The major averages ended the first full week of 2014 on a mixed note. The S&P 500 added 0.2% while the Dow Jones Industrial Average shed less than 0.1%. For the week, the S&P 500 gained 0.6% while the Dow slipped 0.2%.
Prior to the open, it was reported that job growth slowed considerably in December with the addition of just 74,000 jobs. This was well below the Briefing.com consensus, which called for a reading of 197,000. The unemployment rate plunged to 6.7% from 7.0% but that was a result of another sharp drop in the labor force participation rate. Furthermore, aggregate wages fell 0.1% after increasing 0.7% in November. The drop is expected to put downward pressure on consumption growth unless consumers decide to lower their savings rate.
The disappointing report pressured the dollar while metals and Treasuries rallied, suggesting a fair amount of participants expect the Fed to delay the next round of tapering. The dollar index finished near its low (-0.5% at 80.64) while Treasuries ended on their highs (10-yr yield -10 bps at 2.86%). Meanwhile, gold futures advanced 1.4% to $1246.60/ozt.
The strength in precious metals underpinned miners, which contributed to the strength of the materials sector. The Market Vectors Gold Miners ETF (GDX 22.01, +0.74) jumped 3.5% while the broader sector ended ahead of the remaining cyclical groups with a gain of 0.4%. Even though the sector displayed strength, there were still some pockets of weakness. Namely, Alcoa (AA 10.11, -0.58) fell 5.4% after missing bottom-line estimates by two cents. The company said it expects to see global aluminum demand grow at 7.0% in 2014, which matches last year's growth rate.
Outside of materials, the discretionary sector (+0.4%) was another notable outperformer among growth-sensitive groups. Homebuilders provided significant support as the iShares Dow Jones US Home Construction ETF (ITB 24.76, +0.35) jumped 1.4% amid today's retreat in yields.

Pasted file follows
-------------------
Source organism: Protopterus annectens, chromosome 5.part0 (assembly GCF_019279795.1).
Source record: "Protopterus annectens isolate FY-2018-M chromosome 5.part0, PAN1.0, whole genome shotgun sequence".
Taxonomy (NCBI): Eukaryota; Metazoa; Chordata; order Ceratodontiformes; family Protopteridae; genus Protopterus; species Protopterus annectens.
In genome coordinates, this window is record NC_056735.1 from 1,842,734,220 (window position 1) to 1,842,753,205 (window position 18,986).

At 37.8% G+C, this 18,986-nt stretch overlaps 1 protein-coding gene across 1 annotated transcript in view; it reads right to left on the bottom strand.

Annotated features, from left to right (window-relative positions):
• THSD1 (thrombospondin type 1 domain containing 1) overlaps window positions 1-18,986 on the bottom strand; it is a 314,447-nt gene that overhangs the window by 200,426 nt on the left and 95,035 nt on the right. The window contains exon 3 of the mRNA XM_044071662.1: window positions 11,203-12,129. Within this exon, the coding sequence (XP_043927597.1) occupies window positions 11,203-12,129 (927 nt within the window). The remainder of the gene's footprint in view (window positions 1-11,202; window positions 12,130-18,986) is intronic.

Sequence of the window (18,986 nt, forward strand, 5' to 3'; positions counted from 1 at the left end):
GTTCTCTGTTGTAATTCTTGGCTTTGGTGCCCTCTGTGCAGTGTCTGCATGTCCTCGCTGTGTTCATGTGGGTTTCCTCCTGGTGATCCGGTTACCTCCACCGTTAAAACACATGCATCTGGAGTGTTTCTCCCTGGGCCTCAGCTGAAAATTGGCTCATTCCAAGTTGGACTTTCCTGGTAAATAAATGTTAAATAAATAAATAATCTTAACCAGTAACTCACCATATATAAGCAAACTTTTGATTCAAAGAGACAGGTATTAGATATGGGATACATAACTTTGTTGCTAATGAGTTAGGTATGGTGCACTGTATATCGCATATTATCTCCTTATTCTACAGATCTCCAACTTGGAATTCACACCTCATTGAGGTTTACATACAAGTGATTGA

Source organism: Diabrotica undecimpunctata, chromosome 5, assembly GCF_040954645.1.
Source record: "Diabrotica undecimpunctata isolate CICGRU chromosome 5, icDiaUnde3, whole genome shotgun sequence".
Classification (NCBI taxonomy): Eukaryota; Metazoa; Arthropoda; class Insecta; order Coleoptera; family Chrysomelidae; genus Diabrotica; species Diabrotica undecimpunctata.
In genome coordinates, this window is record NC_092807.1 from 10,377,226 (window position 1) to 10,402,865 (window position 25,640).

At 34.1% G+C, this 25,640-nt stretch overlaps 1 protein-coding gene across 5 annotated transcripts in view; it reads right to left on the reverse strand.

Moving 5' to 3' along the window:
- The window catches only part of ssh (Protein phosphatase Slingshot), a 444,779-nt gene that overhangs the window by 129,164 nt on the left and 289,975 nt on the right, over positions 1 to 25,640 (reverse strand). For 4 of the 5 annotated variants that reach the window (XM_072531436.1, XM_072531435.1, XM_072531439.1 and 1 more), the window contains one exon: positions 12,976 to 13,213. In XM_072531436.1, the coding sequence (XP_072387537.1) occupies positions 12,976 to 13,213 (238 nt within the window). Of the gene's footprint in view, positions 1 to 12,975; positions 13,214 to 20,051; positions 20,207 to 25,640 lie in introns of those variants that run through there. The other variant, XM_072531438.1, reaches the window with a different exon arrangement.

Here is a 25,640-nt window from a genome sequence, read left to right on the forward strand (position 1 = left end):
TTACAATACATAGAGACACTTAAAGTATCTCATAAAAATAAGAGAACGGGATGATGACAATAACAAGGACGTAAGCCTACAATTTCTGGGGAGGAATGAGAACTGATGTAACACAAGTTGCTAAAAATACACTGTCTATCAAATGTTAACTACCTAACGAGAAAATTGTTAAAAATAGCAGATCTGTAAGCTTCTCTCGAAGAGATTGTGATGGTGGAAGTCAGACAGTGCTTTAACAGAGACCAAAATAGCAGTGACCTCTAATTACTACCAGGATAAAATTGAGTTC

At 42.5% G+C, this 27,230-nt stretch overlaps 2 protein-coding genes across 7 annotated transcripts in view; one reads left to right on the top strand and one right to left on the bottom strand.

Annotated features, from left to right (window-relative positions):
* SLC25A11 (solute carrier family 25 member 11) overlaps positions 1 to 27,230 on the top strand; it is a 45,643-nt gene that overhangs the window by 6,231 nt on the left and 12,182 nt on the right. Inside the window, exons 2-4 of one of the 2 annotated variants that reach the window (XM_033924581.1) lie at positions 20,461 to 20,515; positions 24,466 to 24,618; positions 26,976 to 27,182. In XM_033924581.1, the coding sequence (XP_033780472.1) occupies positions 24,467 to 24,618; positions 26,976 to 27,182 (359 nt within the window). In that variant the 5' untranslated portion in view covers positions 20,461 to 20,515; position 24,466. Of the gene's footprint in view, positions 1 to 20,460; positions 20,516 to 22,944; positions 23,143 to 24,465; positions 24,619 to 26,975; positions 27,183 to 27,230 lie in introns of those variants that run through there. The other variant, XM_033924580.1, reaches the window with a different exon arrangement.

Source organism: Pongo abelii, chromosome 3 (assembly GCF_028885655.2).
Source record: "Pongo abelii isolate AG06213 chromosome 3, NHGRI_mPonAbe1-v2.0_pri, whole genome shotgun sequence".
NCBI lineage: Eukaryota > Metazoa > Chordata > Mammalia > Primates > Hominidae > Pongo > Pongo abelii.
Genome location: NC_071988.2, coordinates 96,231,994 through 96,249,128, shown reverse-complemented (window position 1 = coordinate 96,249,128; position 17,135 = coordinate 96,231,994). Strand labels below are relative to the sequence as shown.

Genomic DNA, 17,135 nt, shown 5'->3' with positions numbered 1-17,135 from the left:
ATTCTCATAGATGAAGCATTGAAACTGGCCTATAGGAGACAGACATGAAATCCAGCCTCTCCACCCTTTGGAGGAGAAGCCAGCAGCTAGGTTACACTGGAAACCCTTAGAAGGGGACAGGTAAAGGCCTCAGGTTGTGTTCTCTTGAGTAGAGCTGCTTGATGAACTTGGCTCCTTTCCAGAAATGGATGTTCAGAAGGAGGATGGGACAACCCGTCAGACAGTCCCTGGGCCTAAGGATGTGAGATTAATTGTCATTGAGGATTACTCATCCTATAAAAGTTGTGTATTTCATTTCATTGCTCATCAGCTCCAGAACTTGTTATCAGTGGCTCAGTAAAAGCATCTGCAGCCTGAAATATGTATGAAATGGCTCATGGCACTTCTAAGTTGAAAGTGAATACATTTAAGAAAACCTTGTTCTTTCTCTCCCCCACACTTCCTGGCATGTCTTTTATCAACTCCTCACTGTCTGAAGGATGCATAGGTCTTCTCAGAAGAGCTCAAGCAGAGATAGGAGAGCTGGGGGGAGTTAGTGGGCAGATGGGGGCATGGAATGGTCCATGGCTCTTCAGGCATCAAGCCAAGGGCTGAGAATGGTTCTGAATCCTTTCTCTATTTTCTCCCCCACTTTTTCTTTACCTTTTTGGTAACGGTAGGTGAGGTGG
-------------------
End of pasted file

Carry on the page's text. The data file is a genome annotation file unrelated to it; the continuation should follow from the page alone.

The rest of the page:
Speaking of lower yields, they also factored into the outperformance of rate-sensitive telecom services (+0.4%) and utilities (+1.4%). The other two countercyclical groups were mixed as health care (+0.4%) outperformed while consumer staples (+0.2%) ended in-line with the S&P 500.
On the downside, the financial sector (-0.1%) was the lone decliner. Citigroup (C 54.72, -0.48) underperformed the other majors with a loss of 0.9%.
Despite the mixed finish, participants did not show strong demand for volatility protection as the CBOE Volatility Index (VIX 12.18, -0.71) fell 5.5%, ending at its lowest level of 2014.
Trading volume was well below average as only 656 million shares changed hands on the NYSE floor.
Outside of the aforementioned nonfarm payrolls, investors received another data point today.
On Monday, the December Treasury Budget will be reported at 14:00 ET.
- In November, wholesale inventories increased 0.5%, down from a 1.3% (from 1.4%) gain in October. The Briefing.com consensus expected wholesale inventories to increase 0.2%. Inventory growth over the past few months has been extremely strong, yet similar gains in sales suggest inventory growth trends can remain on the current path. Sales rose 1.0% in November after increasing 1.1% in October.
- Russell 2000 +0.1% YTD
- Nasdaq -0.1% YTD
- S&P 500 -0.3% YTD
- DJIA -0.8% YTD
Leaders & Laggards
Week 2 in Review